Clijsters, Zvonareva set up semi-final clash
Kim Clijsters and Russia's Vera Zvonareva ignored artillery fire and a noisy aerobatics display to set up a heavyweight Australian Open semi-final on Wednesday.
Three-time Grand Slam-winner Clijsters beat Poland's Agnieszka Radwanska 6-3, 7-6 (7/4) to reach her sixth Australian Open semi, while world number two Zvonareva downed Petra Kvitova 6-2, 6-4.
Both players were badly distracted by celebrations marking Australia Day, a national public holiday, including a thunderous 21-gun salute nearby as Zvonareva was broken in the second set.
Clijsters was later put off by a formation fly-past by military jets which screamed low over Melbourne's Rod Laver Arena as she played Radwanska.
"No one told me there would be the noise (from the cannons). I was trying to keep my concentration but I was a bit distracted," Zvonareva said.
A medical drama involving a female fan also disturbed the Russian, but she recovered from losing her serve set to quickly close it out against the tiring Kvitova.
Zvonareva also wore a black ribbon on her cap to support victims of Monday's deadly suicide bombing at Domodedovo airport in Moscow, her home city, which killed 35 and left her frantically calling relatives.
"You're calling back home and making sure everyone is okay, the people that you know," she said. "I just tried to put it away. It happened, it is terrible. But you try to move on."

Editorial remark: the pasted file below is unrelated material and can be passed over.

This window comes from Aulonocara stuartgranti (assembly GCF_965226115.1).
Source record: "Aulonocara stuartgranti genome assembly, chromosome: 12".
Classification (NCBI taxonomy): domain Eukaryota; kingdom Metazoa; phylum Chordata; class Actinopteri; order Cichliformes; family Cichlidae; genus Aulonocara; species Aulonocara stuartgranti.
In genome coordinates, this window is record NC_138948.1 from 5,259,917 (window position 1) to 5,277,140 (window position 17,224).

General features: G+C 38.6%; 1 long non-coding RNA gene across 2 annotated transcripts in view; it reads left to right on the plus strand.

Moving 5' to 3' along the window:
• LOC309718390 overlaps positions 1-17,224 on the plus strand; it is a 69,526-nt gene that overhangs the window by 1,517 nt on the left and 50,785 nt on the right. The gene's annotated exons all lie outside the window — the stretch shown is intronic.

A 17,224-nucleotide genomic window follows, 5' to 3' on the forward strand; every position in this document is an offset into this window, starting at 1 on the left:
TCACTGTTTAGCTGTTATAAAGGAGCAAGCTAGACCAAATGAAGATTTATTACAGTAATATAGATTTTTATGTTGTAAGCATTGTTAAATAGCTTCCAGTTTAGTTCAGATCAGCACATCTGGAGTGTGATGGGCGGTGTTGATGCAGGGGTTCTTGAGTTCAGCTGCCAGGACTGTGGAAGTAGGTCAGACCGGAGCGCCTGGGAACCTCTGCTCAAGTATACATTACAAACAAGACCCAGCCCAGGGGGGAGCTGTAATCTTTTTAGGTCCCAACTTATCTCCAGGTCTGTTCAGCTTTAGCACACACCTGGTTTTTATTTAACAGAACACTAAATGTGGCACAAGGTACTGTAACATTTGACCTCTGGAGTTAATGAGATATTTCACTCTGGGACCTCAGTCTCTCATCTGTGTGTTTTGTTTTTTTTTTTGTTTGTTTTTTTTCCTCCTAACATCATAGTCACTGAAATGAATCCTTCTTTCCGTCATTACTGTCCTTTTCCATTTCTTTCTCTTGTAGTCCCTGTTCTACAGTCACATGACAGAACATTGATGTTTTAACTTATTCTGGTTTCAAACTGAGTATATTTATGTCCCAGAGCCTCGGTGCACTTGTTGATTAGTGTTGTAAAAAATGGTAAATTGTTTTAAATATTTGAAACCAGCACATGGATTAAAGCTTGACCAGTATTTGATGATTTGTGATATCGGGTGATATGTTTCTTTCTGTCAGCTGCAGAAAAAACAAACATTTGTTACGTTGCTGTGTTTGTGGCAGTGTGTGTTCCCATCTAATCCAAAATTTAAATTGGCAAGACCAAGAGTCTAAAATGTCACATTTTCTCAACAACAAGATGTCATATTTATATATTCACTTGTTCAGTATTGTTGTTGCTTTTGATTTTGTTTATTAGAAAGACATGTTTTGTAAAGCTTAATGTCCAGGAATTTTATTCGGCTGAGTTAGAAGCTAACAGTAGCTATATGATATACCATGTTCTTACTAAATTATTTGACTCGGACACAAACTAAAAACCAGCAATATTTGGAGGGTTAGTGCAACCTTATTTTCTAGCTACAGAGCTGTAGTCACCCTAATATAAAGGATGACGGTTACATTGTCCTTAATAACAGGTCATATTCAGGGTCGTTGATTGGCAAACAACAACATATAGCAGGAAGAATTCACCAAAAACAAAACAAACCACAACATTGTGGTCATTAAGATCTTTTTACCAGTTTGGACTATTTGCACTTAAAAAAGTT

The 26-year-old remains on course for her third straight Grand Slam final, after losing to Serena Williams at Wimbledon and Clijsters at the US Open in September.
The Russian was playing her third Czech left-hander in a row after Lucie Safarova and Iveta Benesova, and she was clearly comfortable against Kvitova, whose nine-match unbeaten run came grinding to a halt.
"I don't think I was nervous," said Kvitova, 20, who won this month's Brisbane International. "But I was little tired. It's 10 matches in a row so it was tough."
Clijsters overcame a high mistake rate to see off Poland's Radwanska, who played a limited game but stayed in the match with some scrambling defence, taking advantage of the Belgian's 37 unforced errors.
"I didn't feel that great," said the Belgian. "I felt heavy in the legs -- I felt tired out there but I just hung in there."
World number one Caroline Wozniacki will face China's Li Na in Thursday's other semi-final, with both women seeking their first Grand Slam wins.
Britain's Andy Murray was playing Ukrainian Alexandr Dolgopolov in the men's quarter-finals, while top seed Rafael Nadal was due to face Spanish compatriot David Ferrer later.